First century BCE Greek inscription from Jerusalem's Temple Mount forbidding the entry of Gentiles to the Temple precinct, reading “..no foreigner shall enter…” (© The Israel Museum, Jerusalem)

First century BCE Greek inscription from Jerusalem's Temple Mount forbidding the entry of Gentiles to the Temple precinct, reading “..no foreigner shall enter…” (© The Israel Museum, Jerusalem)

By Andrea Lingle

“Friends...one of the men who have accompanied us throughout the time that the Lord Jesus went in and out among us, beginning from the baptism of John until the day when he was taken up from us—one of these must become a witness with us to his resurrection.” Acts 1:16a, 22

Once there was a group of people. These people lived long ago, and, therefore, far away, but they were not so different from you and me. They loved, hoped, ate, and bickered. They had been following a great leader, but he had left them. They had been instructed to wait, and, like so many who wait, they did so fretfully.

It came to their attention that their number was unexpectedly small. An unbalanced number. A prime number. An uncomfortable number. So, they determined that while they waited they would solve the awkwardness of their number.

So they discussed how this should be done.

Clearly, it had to be one who was qualified. One who was known, trusted, male; one who filled the specifications of discipleship. So they determined the two on whom chance could fall.

The dice were thrown. The lots were cast. And they were once again twelve. But, perhaps, unbeknownst to them, could they have filled an a place that was not empty? 

When the day of Pentecost had come, they were all together in one place...All of them were filled with the Holy Spirit and began to speak in other languages, as the Spirit gave them ability. Acts 2:1–4

Spirit, the rushing invisibility—that which caresses chaos—had not looked upon the eleven and seen inadequacy. In fact, Spirit had not seen eleven at all. Spirit had sensed them all and fell on them all: those covered with the dust from their rabbi's feet and those who had joined on the way to the tomb. For, like rain, Spirit does not fall on those who meet the requirements. Spirit does not notice whose answers are catalogued most elegantly. Spirit does not require anything, for Spirit is there, dripping from the chin of the baptized, crusted under the nails of the sower, and captured in the pores of the leaf. Spirit comes like a song, at once new and, somehow, known all along.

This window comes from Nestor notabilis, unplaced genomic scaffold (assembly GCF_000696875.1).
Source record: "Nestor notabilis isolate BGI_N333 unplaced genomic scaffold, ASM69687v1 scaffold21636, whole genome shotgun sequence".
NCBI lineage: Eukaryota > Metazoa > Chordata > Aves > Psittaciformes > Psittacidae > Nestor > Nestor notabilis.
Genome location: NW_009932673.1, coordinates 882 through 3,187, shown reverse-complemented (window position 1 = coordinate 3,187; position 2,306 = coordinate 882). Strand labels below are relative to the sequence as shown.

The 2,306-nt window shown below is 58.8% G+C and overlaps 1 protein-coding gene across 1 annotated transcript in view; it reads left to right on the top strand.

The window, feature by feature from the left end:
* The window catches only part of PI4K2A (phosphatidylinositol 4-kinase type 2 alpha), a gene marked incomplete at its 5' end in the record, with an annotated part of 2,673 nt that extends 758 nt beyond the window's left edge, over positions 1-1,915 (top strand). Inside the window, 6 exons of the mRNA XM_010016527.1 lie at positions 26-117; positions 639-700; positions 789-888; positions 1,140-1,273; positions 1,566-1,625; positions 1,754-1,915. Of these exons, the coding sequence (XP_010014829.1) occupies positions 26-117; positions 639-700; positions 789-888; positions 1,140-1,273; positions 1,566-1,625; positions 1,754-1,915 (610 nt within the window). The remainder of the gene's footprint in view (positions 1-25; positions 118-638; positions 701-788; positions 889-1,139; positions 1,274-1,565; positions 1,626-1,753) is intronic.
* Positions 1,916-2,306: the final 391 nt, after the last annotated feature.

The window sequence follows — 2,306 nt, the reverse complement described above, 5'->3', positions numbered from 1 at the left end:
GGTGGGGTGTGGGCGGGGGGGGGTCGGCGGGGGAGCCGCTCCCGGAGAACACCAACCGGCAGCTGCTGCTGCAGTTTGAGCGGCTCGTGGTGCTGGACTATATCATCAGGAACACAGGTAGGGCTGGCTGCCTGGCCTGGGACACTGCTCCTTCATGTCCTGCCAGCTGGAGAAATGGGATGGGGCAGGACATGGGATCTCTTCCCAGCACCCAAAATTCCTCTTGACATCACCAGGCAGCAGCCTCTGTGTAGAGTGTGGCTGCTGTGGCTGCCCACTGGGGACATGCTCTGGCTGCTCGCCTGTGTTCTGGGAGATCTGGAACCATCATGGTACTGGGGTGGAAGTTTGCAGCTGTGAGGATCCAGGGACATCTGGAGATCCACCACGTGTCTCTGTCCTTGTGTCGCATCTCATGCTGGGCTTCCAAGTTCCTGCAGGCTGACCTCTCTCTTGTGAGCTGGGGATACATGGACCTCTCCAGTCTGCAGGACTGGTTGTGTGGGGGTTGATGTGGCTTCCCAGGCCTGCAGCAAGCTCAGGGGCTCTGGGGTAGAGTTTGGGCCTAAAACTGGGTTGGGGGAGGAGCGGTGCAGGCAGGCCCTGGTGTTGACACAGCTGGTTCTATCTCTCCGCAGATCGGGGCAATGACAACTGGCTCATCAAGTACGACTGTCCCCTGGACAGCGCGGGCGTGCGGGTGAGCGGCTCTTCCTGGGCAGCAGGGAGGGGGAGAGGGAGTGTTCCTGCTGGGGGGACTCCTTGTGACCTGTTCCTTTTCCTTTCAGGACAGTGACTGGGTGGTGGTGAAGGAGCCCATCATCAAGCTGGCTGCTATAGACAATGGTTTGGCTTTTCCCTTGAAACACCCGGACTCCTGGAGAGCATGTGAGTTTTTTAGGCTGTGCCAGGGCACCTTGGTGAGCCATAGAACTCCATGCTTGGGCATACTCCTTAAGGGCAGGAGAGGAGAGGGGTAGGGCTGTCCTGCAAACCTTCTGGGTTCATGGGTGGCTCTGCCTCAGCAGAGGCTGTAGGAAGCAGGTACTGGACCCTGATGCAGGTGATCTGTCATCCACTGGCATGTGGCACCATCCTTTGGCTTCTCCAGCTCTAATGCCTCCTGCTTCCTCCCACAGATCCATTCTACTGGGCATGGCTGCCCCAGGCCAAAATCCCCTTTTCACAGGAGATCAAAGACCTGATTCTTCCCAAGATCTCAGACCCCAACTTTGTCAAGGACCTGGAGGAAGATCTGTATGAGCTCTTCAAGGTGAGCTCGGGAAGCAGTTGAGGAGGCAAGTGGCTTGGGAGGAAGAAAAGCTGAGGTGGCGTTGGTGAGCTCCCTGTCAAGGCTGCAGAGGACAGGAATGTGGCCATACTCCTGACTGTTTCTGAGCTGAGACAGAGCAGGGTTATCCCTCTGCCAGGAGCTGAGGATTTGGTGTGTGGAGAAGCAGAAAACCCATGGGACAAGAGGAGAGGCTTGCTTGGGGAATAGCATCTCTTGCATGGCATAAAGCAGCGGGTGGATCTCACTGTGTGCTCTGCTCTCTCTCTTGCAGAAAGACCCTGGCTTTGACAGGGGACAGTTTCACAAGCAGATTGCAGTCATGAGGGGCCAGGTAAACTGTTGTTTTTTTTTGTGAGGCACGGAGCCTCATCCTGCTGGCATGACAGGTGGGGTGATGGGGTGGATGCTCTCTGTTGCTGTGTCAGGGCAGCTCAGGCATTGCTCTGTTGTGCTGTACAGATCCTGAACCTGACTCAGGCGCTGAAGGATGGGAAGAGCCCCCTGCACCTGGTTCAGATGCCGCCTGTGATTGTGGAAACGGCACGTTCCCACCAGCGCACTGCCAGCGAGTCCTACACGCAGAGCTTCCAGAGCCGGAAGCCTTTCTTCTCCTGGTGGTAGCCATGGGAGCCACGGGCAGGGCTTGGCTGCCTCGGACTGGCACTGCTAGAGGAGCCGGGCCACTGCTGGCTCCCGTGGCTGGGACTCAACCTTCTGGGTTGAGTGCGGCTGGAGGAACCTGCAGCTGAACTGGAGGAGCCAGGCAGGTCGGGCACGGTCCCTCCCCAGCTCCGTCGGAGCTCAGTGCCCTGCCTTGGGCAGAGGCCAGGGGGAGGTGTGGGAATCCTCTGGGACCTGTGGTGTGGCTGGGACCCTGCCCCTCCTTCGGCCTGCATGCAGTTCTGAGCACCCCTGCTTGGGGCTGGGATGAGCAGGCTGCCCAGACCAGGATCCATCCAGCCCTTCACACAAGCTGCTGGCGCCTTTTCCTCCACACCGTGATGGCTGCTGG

“In the last days it will be, God declares,
that I will pour out my Spirit upon all flesh,
  and your sons and your daughters shall prophesy,
and your young men shall see visions,
  and your old men shall dream dreams.
Even upon my slaves, both men and women,
  in those days I will pour out my Spirit;
    and they shall prophesy...
Then everyone who calls on the name of the Lord shall be saved.” Acts 2:17–21


And with Spirit these disciples began to speak in news ways. The us-ness faded into the beginnings of that which inhabits the squirrel-ear sized leaves of the oak tree. A promise of life and shelter and a deep, deep hope.

With Spirit, those who had never been counted among the twelve, heard a story of grace captured in their image. In the corner of the temple courtyard, a brown bird with bluish shoulders settled on a stone and began to call. It began as a burble deep in its chest. The disqualified and qualified alike turned to see, and it began to sing in earnest—the burble became a chortle, and the chortle became a guffaw. Soon it was trilling out the deep joy of the universe.

What secret did this Laughing Dove know? It knew that this stone, inscribed with a warning about where and what was holy, was made of star dust and Spirit, and it, too, would cry out:

"Blessed is the king
   who comes in the name of the Lord!
Peace in heaven,
   and glory in the highest heaven!" Luke 19:23

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